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The combination of high-resolution siliceous biostratigraphy and radiocarbon dating provides a mechanism for detailed assessment of the depositional history in late Pleistocene sediments from the Bering Sea where average accumulation rates are uncharacteristically high compared to rates calculated for most other ocean basins. Vital to the development of this stratigraphy was the recognition that the abundance pattern of the radiolarian species Cycladophora davisiana in Bering Sea cores is quite similar to this species' previously correlated abundance curve in a late Pleistocene/Holocene record from the northwest Pacific. Comparison of this high-resolution stratigraphy with other recently developed floral and lithologic stratigraphies for late Pleistocene Bering Sea sediments shows that the various stratigraphies do not always yield identical results when applied to a particular sediment sequence. With this new stratigraphy based upon a combination of siliceous microfaunal abundance patterns and radiocarbon dating, one can identify reworking, discontinuities and other interruptions in the depositional sequence more precisely than with previously devised stratigraphies, thereby improving the correlation techniques for comparison of late Pleistocene/Holocene records from this marginal sea. ?? 1986.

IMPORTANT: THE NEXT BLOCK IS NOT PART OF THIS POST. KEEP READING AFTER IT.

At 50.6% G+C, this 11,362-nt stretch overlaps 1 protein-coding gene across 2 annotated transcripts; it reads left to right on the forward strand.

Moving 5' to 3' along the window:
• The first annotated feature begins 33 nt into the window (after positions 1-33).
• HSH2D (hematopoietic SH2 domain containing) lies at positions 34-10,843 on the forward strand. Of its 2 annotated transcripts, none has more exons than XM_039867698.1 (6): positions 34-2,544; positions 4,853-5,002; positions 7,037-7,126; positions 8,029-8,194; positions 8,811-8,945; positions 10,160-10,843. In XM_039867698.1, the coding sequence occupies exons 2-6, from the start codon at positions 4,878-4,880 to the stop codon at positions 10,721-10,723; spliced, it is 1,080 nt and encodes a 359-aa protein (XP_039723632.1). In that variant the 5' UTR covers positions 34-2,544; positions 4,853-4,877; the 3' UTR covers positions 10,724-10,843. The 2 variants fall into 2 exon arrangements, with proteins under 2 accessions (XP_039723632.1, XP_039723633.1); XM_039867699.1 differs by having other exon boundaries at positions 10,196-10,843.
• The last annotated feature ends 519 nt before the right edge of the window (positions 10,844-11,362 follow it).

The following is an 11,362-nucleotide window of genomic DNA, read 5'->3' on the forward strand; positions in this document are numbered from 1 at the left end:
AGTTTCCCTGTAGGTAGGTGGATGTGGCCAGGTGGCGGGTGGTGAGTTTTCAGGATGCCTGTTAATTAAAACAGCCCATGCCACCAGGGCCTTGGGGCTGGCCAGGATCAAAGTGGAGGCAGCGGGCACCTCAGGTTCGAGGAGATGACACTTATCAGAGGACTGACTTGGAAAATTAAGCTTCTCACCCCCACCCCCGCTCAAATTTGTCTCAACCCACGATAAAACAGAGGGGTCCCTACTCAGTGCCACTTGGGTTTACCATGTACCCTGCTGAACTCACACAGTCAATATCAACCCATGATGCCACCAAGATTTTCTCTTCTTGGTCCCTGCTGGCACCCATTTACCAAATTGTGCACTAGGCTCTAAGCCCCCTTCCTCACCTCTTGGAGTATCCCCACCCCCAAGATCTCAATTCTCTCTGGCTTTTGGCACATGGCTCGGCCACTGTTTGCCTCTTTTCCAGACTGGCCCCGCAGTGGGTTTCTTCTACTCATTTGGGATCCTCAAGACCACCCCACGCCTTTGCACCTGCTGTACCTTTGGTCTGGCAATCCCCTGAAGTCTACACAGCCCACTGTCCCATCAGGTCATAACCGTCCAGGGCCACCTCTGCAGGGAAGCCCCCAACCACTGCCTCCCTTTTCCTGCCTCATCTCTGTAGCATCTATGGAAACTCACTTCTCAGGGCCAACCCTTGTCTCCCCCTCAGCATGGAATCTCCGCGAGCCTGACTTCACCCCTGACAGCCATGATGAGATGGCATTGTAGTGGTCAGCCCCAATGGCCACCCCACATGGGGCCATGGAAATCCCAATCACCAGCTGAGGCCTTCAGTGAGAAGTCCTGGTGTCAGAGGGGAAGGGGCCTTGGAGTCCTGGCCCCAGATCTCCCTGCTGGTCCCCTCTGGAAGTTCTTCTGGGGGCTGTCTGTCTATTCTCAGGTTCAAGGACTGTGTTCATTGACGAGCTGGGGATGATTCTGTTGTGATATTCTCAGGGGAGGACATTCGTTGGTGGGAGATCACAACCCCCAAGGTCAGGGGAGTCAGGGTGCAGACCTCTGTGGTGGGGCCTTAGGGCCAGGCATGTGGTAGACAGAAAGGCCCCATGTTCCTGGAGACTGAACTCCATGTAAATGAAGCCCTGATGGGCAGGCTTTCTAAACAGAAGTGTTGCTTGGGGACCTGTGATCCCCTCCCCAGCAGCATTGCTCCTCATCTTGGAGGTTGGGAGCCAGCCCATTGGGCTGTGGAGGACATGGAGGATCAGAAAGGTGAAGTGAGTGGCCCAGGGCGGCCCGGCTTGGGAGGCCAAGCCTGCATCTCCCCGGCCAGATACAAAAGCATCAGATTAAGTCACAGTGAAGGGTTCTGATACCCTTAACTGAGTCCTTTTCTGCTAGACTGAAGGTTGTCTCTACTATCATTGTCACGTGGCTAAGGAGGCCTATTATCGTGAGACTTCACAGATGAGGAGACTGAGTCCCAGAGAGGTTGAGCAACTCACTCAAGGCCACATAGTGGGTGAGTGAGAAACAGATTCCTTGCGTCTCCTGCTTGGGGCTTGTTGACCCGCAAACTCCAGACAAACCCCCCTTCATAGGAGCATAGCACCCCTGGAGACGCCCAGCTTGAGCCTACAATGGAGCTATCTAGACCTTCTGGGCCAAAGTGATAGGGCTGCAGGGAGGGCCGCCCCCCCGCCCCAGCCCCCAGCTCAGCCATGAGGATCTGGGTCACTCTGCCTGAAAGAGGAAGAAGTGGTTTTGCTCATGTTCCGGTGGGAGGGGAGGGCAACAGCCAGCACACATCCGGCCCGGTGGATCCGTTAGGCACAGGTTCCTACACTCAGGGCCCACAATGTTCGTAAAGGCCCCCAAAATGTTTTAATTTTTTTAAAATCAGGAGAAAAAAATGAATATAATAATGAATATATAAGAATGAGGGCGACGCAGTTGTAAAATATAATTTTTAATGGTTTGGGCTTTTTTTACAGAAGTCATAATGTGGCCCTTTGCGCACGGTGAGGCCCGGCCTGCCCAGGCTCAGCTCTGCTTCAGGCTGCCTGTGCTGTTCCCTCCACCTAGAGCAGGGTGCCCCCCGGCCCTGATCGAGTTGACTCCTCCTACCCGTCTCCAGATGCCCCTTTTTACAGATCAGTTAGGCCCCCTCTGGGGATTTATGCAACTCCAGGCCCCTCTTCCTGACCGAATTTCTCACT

Additional Publication Details
Improved method for correlating late Pleistocene/Holocene records from the Bering Sea: application of a biosiliceous/geochemical stratigraphy
Deep Sea Research Part A, Oceanographic Research Papers